Simplicity and progressivity. The reason taxes are complicated are all the deductions and exemptions that are written into law, none of which have an iota to do with progressivity. The rates are taken care of by the table in the back of the book. In any case they only covert a linear function into a piecewise linear function which is no harder to calculate (basicly you do the same type of formula three times instead of once and add the results). I think there is a legitimate case to be made for getting rid of many deductions but that is seperate from progressivity.

On edit: If you wonder what a piecewise linear function looks like print a v or a w on your paper, both are piecewise linear fucntions.
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karynnj Donating Member (1000+ posts) Send PM | Profile | Ignore Wed Jul-20-05 08:49 AM
Response to Original message
68. Their tax calculator can't be right
Until you have legislation, you won't know the rate. Until there is legislation, you don't even know what they define as income. It would be naive to assume that the flat tax will pass in its purest form - with no deductions. The improvement you see is because you are comparing a pure flat tax to the graduated tax with LEGISLATED LOOPHOLES (deductions) which benefit the rich more than the poor or middle class.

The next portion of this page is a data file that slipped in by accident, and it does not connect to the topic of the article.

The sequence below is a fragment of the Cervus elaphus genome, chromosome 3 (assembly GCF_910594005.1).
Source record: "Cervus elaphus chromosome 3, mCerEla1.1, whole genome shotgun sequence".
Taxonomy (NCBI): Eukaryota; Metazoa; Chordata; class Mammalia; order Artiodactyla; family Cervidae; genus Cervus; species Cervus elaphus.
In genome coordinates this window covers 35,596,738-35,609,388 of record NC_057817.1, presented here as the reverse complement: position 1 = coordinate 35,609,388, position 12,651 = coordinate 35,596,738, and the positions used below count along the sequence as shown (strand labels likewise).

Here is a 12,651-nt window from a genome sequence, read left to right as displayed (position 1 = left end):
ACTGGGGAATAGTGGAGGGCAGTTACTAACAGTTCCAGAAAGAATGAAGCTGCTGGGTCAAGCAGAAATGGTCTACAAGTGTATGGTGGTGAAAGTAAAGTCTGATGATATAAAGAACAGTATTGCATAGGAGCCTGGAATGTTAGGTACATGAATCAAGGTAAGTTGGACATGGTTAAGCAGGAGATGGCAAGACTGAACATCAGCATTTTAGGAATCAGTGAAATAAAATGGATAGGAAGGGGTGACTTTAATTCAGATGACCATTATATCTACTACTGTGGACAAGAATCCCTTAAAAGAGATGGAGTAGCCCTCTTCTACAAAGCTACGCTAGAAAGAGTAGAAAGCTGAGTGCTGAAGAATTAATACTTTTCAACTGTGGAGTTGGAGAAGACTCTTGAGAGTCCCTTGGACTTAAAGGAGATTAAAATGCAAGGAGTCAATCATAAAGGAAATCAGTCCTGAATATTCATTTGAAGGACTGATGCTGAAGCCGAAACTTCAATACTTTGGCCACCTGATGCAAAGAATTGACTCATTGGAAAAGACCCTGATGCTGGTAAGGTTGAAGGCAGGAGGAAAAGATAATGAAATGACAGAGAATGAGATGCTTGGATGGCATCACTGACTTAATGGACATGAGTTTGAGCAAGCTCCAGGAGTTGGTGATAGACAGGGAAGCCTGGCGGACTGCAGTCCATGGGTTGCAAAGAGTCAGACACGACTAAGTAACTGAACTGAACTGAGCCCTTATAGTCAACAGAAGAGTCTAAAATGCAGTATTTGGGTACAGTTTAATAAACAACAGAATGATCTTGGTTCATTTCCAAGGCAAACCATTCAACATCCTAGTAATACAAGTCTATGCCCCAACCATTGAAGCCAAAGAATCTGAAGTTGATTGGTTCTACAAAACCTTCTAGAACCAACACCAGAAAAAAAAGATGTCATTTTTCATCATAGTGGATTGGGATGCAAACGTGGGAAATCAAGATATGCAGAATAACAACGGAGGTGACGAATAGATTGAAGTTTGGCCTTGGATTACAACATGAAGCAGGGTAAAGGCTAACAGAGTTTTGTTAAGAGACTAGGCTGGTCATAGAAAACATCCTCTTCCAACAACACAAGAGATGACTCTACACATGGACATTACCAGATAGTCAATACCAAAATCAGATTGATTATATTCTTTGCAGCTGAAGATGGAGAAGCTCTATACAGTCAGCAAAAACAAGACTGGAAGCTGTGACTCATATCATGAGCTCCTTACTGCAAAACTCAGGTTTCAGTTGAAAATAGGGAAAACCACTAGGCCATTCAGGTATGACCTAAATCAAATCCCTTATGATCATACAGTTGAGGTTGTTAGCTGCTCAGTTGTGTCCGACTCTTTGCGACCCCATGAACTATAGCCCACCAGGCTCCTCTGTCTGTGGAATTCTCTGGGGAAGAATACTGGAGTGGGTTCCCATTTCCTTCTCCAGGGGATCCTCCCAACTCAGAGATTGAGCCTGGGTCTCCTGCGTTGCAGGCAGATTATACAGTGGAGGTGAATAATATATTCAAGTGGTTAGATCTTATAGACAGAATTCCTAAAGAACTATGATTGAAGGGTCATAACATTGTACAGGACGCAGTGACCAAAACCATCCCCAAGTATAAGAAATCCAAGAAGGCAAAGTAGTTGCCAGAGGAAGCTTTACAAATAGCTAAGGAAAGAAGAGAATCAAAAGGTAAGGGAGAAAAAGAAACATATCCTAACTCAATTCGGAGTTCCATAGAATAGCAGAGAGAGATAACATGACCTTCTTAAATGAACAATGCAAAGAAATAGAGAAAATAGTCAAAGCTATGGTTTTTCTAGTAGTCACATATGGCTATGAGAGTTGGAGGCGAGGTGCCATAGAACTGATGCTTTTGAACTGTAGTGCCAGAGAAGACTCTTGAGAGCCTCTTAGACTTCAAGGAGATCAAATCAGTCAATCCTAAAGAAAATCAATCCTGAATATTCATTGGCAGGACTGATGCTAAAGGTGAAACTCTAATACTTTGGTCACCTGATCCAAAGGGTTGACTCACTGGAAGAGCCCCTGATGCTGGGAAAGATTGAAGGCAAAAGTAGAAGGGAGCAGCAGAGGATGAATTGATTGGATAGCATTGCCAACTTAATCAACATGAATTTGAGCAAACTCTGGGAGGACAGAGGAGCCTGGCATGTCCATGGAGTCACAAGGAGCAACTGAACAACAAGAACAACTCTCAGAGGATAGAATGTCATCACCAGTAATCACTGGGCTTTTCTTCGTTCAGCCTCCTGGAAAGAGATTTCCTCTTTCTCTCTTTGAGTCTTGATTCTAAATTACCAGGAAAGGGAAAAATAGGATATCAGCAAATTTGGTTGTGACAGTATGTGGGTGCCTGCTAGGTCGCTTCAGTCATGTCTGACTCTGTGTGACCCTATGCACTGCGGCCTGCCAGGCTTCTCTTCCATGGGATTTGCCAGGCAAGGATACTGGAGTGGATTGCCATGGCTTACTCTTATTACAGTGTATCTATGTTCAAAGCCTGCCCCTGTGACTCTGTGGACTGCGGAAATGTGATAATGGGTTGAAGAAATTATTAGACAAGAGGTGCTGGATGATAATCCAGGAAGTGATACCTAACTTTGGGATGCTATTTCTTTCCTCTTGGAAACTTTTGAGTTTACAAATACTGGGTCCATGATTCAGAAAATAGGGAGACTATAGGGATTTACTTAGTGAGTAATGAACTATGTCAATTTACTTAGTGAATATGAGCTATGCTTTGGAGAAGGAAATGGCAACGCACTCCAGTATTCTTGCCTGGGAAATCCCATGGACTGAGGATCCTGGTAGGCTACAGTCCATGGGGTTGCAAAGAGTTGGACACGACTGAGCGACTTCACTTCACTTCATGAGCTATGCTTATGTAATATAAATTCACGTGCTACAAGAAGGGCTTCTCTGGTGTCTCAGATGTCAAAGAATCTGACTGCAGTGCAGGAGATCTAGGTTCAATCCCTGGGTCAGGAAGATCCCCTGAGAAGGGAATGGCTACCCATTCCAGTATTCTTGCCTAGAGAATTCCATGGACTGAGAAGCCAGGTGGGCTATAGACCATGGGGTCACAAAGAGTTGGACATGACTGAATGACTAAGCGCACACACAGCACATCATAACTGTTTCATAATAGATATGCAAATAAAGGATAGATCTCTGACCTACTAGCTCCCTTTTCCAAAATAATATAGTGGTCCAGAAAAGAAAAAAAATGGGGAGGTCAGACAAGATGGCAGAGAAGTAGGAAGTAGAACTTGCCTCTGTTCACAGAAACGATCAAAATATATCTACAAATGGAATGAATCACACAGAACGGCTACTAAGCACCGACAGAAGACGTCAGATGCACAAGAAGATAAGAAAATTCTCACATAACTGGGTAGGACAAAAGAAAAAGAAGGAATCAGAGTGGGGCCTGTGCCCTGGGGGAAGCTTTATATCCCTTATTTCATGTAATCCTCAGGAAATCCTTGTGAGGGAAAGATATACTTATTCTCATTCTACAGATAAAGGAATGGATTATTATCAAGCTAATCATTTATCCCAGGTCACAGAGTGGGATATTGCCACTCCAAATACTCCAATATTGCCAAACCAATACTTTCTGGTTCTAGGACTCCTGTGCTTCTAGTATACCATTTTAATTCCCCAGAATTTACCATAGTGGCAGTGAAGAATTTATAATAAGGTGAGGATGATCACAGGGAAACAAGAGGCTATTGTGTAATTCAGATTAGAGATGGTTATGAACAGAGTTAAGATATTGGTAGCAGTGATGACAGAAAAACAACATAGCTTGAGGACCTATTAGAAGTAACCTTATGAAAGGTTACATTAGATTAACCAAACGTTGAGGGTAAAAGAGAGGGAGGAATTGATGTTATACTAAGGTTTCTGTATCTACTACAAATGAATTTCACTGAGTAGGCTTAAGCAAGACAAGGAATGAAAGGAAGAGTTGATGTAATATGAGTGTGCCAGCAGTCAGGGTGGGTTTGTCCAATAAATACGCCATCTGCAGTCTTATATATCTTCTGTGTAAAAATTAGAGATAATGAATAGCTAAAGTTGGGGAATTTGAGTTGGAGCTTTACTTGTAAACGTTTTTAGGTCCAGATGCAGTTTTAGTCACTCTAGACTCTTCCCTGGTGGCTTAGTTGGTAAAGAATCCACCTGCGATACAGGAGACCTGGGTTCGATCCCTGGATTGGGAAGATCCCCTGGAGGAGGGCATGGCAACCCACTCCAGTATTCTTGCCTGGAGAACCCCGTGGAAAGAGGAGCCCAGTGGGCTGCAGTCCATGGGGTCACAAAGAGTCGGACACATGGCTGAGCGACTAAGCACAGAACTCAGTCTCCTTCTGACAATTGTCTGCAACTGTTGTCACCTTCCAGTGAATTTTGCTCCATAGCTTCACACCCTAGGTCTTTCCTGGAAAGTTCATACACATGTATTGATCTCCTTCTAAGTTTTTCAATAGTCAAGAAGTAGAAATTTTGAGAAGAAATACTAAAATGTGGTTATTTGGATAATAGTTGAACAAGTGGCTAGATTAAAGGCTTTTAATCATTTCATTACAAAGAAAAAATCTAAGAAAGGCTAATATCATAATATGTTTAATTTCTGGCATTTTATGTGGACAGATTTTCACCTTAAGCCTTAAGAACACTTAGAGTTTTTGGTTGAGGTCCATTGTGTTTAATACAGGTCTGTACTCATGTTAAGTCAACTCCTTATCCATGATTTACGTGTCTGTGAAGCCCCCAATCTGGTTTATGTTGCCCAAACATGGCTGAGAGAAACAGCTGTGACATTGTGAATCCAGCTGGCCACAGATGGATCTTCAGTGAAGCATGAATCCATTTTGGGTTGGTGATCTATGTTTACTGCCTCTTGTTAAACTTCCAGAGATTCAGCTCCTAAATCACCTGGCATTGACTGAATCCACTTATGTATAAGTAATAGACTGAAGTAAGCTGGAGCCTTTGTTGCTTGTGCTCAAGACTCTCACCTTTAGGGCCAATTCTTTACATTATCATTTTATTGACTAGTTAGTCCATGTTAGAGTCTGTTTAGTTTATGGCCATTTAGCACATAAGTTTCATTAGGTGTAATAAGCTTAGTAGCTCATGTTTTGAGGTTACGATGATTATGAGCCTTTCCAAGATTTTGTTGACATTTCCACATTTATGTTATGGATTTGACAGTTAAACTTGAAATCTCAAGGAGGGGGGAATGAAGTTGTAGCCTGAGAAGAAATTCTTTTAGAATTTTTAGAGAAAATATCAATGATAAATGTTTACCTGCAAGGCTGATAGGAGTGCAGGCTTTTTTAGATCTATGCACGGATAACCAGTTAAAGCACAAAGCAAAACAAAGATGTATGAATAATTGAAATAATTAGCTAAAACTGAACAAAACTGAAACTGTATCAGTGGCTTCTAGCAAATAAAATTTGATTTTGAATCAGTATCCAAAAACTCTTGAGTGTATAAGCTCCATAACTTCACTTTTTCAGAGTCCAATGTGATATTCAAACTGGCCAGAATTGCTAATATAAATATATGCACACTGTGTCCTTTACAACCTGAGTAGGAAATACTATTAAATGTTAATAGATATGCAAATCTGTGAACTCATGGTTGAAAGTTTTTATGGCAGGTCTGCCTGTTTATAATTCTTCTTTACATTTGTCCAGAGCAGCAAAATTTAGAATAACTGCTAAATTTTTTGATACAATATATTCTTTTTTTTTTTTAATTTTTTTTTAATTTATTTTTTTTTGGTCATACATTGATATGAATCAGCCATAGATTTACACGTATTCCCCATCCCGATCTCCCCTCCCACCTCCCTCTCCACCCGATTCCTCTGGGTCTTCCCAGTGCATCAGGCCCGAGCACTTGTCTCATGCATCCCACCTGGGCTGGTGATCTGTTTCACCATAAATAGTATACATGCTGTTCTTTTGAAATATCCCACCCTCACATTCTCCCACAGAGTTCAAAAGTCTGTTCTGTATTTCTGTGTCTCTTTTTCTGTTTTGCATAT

Different types of income are also treated differently - I pay a lower percent on capital gains and on dividends than the highest marginal rate I pay on income. Obviously, the very wealthy who have much more of their income from these sources will have a lower tax percent than a typical middle class person.

At the lowest income levels, there is already a flat tax (ss and medicare), which they pay for the full year unlike people who go over the threshold. For the lowest income, federal income tax is zero. As a Democrat, I would not be for having these people pay an extra percent.

The flat tax argument is really for a simplified system that simply appies a % to income - with no regard to how the money is then spent. You could retain the graduated nature of the current system by applying a set of graduated percents to income. Politically, it would be a non-starter as each group will argue against the loss of their deductions.
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newportdadde Donating Member (1000+ posts) Send PM | Profile | Ignore Wed Jul-20-05 08:58 AM
Response to Original message